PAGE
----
Continuous values – These can take any values within a specified range. For example height of students in a class can take any value from say 4 feet to 6 feet.
Distribution of discrete variables – lets us first consider the distribution of discrete variables.
This is the distribution of results in an experiment where the result can either be a success or a failure. For example a coin toss can be either heads or tails. let p be the probability of success, q be the probability of failure(q=1-p) and n be the number of trials. The probability of x successes is given by
The mean of a binomial distribution is given by (np).
The standard deviation is given by SD=sqrt(npq)
A graph can be plotted by plotting P(x) against x.
This distribution describes the occurrences of rare events. It gives the probability of x occurrences in a specified time interval given that there are lambda expected occurrences in the same time period. for example if it is known that a machine produces 10 defective items in 30 mins, what is the probability that it will produce 4 defective items. The distribution is given by
Binomial problems with large sample sizes and small values of p can be approximated by poisson distribution. Heuristics suggest that if n > 20 and n.p <= 7, then the poisson distribution can be used to approximate binomial distribution.
continuous variables take all values within an interval. To calculate the probability between any two points, find the area under the curve. The total area under the curve for this kinds of distribution is 1. To find the probability at a particular point, the thumb rule is to add and subtract a small quantity and take the area under the two values obtained. i.e. probability at x can be found out by finding area under the curve between the points x+dx and x-dx where dx is around half a unit.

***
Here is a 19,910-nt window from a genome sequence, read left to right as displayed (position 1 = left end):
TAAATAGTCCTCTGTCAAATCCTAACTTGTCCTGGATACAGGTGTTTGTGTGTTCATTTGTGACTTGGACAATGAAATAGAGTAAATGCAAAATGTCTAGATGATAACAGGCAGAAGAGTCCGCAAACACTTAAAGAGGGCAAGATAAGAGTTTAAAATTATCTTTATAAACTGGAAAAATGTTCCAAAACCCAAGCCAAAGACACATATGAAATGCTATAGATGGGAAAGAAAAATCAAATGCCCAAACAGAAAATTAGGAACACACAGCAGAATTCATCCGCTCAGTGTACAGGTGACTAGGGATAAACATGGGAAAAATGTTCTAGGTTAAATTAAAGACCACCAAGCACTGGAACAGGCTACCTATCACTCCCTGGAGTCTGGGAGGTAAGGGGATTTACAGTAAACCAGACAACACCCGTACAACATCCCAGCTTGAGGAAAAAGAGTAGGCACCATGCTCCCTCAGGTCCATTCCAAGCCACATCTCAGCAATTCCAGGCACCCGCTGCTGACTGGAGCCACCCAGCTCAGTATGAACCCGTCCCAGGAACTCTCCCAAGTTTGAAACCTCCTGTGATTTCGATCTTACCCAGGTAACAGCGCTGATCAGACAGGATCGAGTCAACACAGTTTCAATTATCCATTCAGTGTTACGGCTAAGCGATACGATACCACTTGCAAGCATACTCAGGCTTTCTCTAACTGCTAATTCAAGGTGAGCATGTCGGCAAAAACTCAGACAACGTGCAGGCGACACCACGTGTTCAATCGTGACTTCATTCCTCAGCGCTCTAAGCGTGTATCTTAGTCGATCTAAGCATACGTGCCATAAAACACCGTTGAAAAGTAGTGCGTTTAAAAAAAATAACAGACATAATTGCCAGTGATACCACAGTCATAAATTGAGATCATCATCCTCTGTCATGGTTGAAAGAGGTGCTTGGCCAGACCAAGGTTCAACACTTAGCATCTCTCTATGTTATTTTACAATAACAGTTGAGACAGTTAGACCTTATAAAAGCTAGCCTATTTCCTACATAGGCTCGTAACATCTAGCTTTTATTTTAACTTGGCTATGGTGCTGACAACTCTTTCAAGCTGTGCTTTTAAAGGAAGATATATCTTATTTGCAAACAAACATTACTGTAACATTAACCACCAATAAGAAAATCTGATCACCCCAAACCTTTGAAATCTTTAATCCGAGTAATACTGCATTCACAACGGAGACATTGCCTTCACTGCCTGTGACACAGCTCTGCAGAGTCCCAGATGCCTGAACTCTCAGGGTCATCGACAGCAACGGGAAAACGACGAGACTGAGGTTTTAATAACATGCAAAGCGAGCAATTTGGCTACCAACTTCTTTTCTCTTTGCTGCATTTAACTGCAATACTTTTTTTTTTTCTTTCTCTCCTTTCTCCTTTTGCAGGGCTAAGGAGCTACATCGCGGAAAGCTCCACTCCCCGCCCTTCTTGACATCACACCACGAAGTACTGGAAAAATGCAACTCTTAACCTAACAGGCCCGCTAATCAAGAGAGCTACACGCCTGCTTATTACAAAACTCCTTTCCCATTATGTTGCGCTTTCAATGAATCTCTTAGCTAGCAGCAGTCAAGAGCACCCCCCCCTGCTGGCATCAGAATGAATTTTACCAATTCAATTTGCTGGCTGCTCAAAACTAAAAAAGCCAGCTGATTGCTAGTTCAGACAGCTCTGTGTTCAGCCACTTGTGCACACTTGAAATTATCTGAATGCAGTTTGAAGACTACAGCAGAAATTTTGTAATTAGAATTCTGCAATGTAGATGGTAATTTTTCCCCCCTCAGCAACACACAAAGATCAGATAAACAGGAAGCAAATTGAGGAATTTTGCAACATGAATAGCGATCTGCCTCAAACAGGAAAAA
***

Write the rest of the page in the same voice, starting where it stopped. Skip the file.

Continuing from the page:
Uniform Distribution – This distribution has a constant value throughout. This is also referred to as rectangular distribution.
The distribution is given by
Image and equation Source – mathworld.wolfram.com.
Normal Distribution – This is probably the most frequently encountered distribution and also most widely used. Example of a normal distribution is the error rate of a machining equipment. Physicist refer to it as Gaussian distribution and it is also popularly referred to as a ‘bell curve’.
Image source – Wikepedia
The probability density function is given by
Equation source – mathworld.wolfram.com.
The Normal curve depends on the mean and standard deviation. There would be different curves for each combination of mean and standard deviation, therefore a standardized normal distribution curve is used. This curve is obtained by converting the values of x to its corresponding z score. z score is calculated as (x-mean)/SD.
The z distribution has a mean of 0 and standard deviation of 1. To find the probability between two values in the normal curve, find the area under the curve between the two values. To do so, convert the two values to their corresponding z scores and use the standard z score table to arrive at the associated probability. The difference between the probability of the higher value and the lower values gives the probability for the interval.
The normal distribution can be used as an approximation to the binomial distribution. To do so calculate the mean and SD from n and p using mean = n.p and sd = sqrt(n.p.q). A thumb rule is that the approximation can be applied if mean+3SD lies between 0 and n.
Exponential Distribution : This is similar to Poisson distribution but useful for continuous values. It gives the probability distribution for times between random occurrences. The x values range from 0 to infinity and the curve steadily decreases as x increases.